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How to Troubleshoot White Spots on Shrubs

Abstract Leaf Pattern
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Tip

To treat powdery mildew organically, add 1 teaspoon baking soda and a few drops of liquid dish detergent to 1 quart water, and spray plants well on both tops and undersides of leaves. Repeat treatments regularly.

When using chemicals, check the label to be certain the product is safe for your specific shrub. Follow label instructions for your shrub closely.

Warning

Always wear gloves, long sleeves, protective clothing and protective eyewear whenever you work with chemicals or prune.

When pruning infected plants, always sterilize your pruning shears or scissors with household disinfectant after each cut prevent cross-contamination.

White spots on the leaves of your shrubs are not caused by any one pest or disease; they can indicate a number of conditions. To treat the symptoms, you must first identify the cause. A little detective work -- noting the size and shape of the spots, the type of shrub they are on, and whether the spots are accompanied by any other clues -- can pay off in a correct diagnosis. Quick identification and prompt treatment are vital in controlling pests and diseases, so the quicker you break out your magnifying glass, the quicker you can get your shrubs back on the road to health.

Take a closer look at the white spots to identify their characteristics. A magnifying glass can help. If the spots take the form of irregular whitish or grayish patches, or a grayish-white dusting over the entire plant, the cause could be powdery mildew. To treat, remove and destroy dead leaves, improve air circulation and available light with proper pruning, and spray with a ready-to-use fungicide. Spray all the plant surfaces thoroughly, and repeat every seven days.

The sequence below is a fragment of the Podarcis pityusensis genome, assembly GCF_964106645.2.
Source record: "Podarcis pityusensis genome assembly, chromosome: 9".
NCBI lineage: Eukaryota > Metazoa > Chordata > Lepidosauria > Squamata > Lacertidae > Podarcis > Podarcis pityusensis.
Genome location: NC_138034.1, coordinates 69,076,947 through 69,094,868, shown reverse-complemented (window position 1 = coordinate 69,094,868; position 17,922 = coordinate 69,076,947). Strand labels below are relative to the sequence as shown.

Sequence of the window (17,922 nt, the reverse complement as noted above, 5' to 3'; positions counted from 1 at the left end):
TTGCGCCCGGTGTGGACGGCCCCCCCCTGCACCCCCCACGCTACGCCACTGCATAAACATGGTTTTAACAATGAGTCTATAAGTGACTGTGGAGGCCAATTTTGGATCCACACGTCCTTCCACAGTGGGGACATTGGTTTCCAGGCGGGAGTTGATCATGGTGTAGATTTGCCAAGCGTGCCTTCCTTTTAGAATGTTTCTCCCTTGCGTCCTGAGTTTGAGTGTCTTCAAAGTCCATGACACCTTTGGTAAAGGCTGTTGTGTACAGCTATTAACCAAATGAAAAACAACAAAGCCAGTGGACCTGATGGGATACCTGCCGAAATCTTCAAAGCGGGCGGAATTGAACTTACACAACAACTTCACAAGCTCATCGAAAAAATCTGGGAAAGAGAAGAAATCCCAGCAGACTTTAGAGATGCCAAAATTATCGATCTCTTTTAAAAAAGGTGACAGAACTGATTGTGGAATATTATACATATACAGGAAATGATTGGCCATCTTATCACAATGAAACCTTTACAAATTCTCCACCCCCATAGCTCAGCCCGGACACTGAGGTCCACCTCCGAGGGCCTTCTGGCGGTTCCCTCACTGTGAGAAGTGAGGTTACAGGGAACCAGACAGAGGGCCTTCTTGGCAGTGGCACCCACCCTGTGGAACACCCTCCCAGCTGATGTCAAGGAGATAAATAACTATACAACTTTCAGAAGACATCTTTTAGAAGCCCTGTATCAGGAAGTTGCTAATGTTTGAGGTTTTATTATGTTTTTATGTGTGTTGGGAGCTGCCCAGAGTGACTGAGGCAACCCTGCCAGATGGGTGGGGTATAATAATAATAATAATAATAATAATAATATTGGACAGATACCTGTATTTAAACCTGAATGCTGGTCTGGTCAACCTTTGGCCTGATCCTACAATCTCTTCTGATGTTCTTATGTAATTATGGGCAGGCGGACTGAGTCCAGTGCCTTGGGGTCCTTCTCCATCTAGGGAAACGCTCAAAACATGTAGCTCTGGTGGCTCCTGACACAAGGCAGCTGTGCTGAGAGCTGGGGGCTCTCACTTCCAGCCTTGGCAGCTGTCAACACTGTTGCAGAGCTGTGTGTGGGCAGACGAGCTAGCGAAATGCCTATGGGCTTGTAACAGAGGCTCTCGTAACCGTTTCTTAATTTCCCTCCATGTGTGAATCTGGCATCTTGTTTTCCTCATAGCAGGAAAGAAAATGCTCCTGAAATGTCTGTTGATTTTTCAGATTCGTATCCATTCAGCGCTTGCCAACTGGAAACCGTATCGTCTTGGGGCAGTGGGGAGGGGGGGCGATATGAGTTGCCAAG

Inspect the undersides of white-speckled leaves, using your magnifying glass, for the presence of spider mites, tiny reddish-brown spiders that cause a white stippling on foliage. Other clues to spider mite infestation include grayish, cottony webs on the undersides of leaves, and foliage that becomes pale and then dies. Spray affected plants with forceful jets from a hose -- since mites can neither fly nor swim, this technique drowns them.

Inspect to see if the white spots resemble foamy-looking blobs. If so, you probably have spittlebugs. Either remove them with a gloved hand, or knock them off by vigorously spraying the bush with water.

Scrape a white spot with your fingernail to determine if it is difficult to dislodge. If so, and if the spot is roundish to oval, your problem may be scale. These soft-bodied insects about 1/8 inch long that feed under leaves. Scale infestations can be difficult to eradicate because of the insect's protective scale. To treat, scrub scale off with a toothbrush, or use horticultural oil. Application rates for oil vary from plant to plant and season to season. For most shrubs, mix 5 to 7 tablespoons of oil with 1 gallon of water for dormant treatments. In summer, mix 2 to 5 tablespoons of oil with 1 gallon water. Spray until the affected areas are thoroughly wet.

Examine plants for sticky substance on leaves and stems, and look for ants. Along with tiny, bright white cottony balls on leaves, these signs point to mealybugs, which excrete a liquid called honeydew. Aside from being a magnet for ants, which feed on it, honeydew causes sooty mold. Mealybugs themselves can cause distorted plant growth and leaf drop. Control them with yellow sticky cards and superior-quality horticultural oil applied in the same manner used for scale.

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